Read Their Resumes

One candidate knows how to run a large urban school system that seeks change. One candidate knows how to build up the talent within a system. One candidate knows the Elm City. They are the three left standing in the question to become New Haven’s next superintendent.

Those defining pitches emerged from a 57-page packet of materials submitted by the three finalists applying to head New Haven Public Schools. The three candidates — Carol Birks, Pamela Brown and Gary Highsmith — emerged from a fitful and divisive nationwide search that scared away some leading candidates.

The school system has been without a permanent superintendent for more than a year, after the board pushed out Garth Harries in October 2016. Former Superintendent Reggie Mayo came out of retirement to lead the district in an interim capacity. The Board of Education is expected to finally pick a replacement this coming Monday, Nov. 20.

But before that, the candidates will answer questions from Student Council members this morning at Metro Business Academy, then speak to the general public at Betsy Ross Magnet School’s auditorium, at 150 Kimberly Ave., from 5:30-9 p.m.

Click on the links to download copies of the full applications for Birks, Brown and Gary Highsmith.

Following a preview of how the finalists are presenting themselves.

Carol Birks

Birks presented herself as a coach who has learned how to educate urban youth and promote leaders throughout the faculty.

“Who would have thought that a young African American girl who grew up the youngest of four in blighted conditions in the East End of Bridgeport, CT, to a mother, a domestic worker, and father, a mechanic, both with very little formal education, would be eligible to pursue such an influential position as superintendent of New Haven Public Schools?” she wrote.

Birks has worked as chief of staff for Hartford Public Schools since being promoted this July. Birks has responsibility for overseeing administrative services, like labor relations for the 4,000-member staff; assisting with the $417 million budget; and leading a $100 million project to co-locate three academies in a renovated building. The job pays a $170,000 salary.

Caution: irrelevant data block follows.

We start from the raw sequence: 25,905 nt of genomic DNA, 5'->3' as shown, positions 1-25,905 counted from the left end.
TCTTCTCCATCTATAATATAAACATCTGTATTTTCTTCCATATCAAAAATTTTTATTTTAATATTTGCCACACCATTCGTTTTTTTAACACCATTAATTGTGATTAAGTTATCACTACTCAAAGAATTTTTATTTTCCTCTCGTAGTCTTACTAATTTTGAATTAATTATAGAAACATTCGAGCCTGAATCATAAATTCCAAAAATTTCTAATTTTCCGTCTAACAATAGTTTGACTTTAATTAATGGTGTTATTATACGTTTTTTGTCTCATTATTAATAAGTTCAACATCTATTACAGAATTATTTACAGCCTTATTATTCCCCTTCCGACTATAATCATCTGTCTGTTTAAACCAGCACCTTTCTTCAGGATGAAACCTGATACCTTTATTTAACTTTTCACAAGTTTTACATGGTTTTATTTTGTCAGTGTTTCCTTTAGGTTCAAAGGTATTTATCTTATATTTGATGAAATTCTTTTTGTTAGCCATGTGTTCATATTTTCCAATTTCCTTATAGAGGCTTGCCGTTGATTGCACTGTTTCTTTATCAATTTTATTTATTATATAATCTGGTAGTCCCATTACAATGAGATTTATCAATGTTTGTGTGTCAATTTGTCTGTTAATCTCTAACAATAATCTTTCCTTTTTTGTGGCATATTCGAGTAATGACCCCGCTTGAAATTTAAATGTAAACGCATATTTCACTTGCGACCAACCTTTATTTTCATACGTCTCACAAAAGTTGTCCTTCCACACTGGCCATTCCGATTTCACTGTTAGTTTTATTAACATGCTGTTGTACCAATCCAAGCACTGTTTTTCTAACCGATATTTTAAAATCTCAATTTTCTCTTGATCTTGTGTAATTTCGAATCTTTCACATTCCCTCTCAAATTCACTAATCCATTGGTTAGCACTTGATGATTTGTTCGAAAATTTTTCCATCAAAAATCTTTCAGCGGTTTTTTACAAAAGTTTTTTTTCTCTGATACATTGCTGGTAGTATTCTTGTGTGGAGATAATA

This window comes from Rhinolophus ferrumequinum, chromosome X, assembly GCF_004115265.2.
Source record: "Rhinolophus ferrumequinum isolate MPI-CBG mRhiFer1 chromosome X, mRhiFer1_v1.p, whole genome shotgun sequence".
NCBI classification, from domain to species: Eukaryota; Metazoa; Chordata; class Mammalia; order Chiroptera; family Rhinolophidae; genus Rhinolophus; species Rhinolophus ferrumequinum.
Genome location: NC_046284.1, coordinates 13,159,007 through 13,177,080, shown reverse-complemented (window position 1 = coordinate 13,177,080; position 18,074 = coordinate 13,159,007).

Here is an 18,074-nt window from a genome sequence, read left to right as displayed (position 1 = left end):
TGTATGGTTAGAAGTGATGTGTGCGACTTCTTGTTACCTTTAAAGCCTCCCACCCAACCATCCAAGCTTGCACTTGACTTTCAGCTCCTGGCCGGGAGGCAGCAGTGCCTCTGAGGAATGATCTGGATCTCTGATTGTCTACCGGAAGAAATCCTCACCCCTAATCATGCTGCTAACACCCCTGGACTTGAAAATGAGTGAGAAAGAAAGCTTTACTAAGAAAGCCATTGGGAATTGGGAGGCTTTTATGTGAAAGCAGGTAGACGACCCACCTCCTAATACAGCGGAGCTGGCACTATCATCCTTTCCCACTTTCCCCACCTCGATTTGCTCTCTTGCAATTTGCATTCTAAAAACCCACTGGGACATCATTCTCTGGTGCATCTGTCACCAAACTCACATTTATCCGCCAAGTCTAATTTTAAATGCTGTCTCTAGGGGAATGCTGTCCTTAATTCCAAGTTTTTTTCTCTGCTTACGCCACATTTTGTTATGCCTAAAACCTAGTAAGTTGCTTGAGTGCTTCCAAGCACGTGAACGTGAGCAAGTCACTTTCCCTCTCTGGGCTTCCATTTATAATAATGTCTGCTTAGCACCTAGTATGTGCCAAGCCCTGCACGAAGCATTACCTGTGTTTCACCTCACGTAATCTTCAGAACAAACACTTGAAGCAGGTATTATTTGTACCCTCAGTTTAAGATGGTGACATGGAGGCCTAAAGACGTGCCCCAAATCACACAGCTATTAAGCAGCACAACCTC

Previously, as Hartford’s assistant superintendent for four years, Birks developed a training academy to support the growth of principals and administrators — a move that Beth Schiavino-Narvaez, Hartford’s superintendent, credited with for boosting the district’s talent pool.

The central office team is “moving from a transactional Human Resources Department to a department that builds capacity for school leaders and teachers,” the superintendent wrote. ”One of her strengths includes recognizing individuals’ strengths and developing individualized leadership plans to build their capacity.”

Schiavino-Narvaez continued: “Throughout her tenure, there has been some progress in improving academic outcomes, reducing chronic absence rates, and discipline rates. She has also worked tirelessly to improve graduation rates across the district.”

A graduate of Harding High School in Bridgeport, Birks collected degrees from Hampton University in Virginia, University of Bridgeport and the University of Connecticut.

Birks started out her education career in 1996 as a seventh-grade language arts teacher at Luis Munoz Marin School in Bridgeport, before working for the state to administer GEAR UP, a federal program to boost college-going among low-income students.

She became an assistant principal at Hamden High School in 2003 and was eventually recruited to head up her alma mater. In 2010, after three years as principal at Harding, a consultant hired to restructure the school replaced her, saying there was “not enough cohesiveness in her action plans to improve student achievement.” She took a two-year job with Global Partnership Schools and a one-year gig with CT Center for School Change.

Birks completed a doctorate from Columbia University Teachers College in 2013, where she focused on strategies for reaching young men of color. Her research led her to support single-sex education with a culturally relevant curriculum — a proposition similar to Rev. Boise Kimber’s proposed all-boys school, which New Haven’s Board of Education shot down this year.

Pamela Brown

In her application, Brown argued that tenets of New Haven’s “School Change 2.0” reform plan are strategies she has implemented at the helm of other school districts, including in the top job.